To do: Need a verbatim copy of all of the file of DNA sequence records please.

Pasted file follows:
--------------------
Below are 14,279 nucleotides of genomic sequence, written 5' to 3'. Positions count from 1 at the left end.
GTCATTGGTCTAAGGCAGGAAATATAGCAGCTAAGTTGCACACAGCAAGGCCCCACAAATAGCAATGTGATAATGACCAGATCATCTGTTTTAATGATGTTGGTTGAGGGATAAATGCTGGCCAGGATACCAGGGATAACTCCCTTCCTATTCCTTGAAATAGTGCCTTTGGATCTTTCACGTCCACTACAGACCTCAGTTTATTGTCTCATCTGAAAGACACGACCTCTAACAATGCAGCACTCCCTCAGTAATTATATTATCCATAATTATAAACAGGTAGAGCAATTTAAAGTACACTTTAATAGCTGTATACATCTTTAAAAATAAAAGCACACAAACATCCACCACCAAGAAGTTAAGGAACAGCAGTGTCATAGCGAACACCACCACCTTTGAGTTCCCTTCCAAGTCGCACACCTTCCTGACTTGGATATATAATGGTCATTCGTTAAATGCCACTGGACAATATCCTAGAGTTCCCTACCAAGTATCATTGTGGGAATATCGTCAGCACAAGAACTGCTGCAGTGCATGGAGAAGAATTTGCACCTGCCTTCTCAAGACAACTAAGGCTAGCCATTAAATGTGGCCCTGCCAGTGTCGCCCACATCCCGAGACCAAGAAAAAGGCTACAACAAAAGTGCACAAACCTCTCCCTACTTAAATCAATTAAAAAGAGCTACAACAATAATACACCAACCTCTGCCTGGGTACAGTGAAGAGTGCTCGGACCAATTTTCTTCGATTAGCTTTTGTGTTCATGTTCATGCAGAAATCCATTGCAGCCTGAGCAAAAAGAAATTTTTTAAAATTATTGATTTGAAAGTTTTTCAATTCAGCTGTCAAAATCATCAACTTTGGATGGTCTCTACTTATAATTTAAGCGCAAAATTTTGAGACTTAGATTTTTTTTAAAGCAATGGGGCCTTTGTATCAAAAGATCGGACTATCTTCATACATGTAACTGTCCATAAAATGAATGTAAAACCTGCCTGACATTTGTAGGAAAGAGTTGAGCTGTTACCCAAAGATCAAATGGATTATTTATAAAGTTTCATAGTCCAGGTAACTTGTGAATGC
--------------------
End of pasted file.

Below are 14,279 nucleotides of genomic sequence, written 5' to 3'. Positions count from 1 at the left end.
GTCATTGGTCTAAGGCAGGAAATATAGCAGCTAAGTTGCACACAGCAAGGCCCCACAAATAGCAATGTGATAATGACCAGATCATCTGTTTTAATGATGTTGGTTGAGGGATAAATGCTGGCCAGGATACCAGGGATAACTCCCTTCCTATTCCTTGAAATAGTGCCTTTGGATCTTTCACGTCCACTACAGACCTCAGTTTATTGTCTCATCTGAAAGACACGACCTCTAACAATGCAGCACTCCCTCAGTAATTATATTATCCATAATTATAAACAGGTAGAGCAATTTAAAGTACACTTTAATAGCTGTATACATCTTTAAAAATAAAAGCACACAAACATCCACCACCAAGAAGTTAAGGAACAGCAGTGTCATAGCGAACACCACCACCTTTGAGTTCCCTTCCAAGTCGCACACCTTCCTGACTTGGATATATAATGGTCATTCGTTAAATGCCACTGGACAATATCCTAGAGTTCCCTACCAAGTATCATTGTGGGAATATCGTCAGCACAAGAACTGCTGCAGTGCATGGAGAAGAATTTGCACCTGCCTTCTCAAGACAACTAAGGCTAGCCATTAAATGTGGCCCTGCCAGTGTCGCCCACATCCCGAGACCAAGAAAAAGGCTACAACAAAAGTGCACAAACCTCTCCCTACTTAAATCAATTAAAAAGAGCTACAACAATAATACACCAACCTCTGCCTGGGTACAGTGAAGAGTGCTCGGACCAATTTTCTTCGATTAGCTTTTGTGTTCATGTTCATGCAGAAATCCATTGCAGCCTGAGCAAAAAGAAATTTTTTAAAATTATTGATTTGAAAGTTTTTCAATTCAGCTGTCAAAATCATCAACTTTGGATGGTCTCTACTTATAATTTAAGCGCAAAATTTTGAGACTTAGATTTTTTTTAAAGCAATGGGGCCTTTGTATCAAAAGATCGGACTATCTTCATACATGTAACTGTCCATAAAATGAATGTAAAACCTGCCTGACATTTGTAGGAAAGAGTTGAGCTGTTACCCAAAGATCAAATGGATTATTTATAAAGTTTCATAGTCCAGGTAACTTGTGAATGC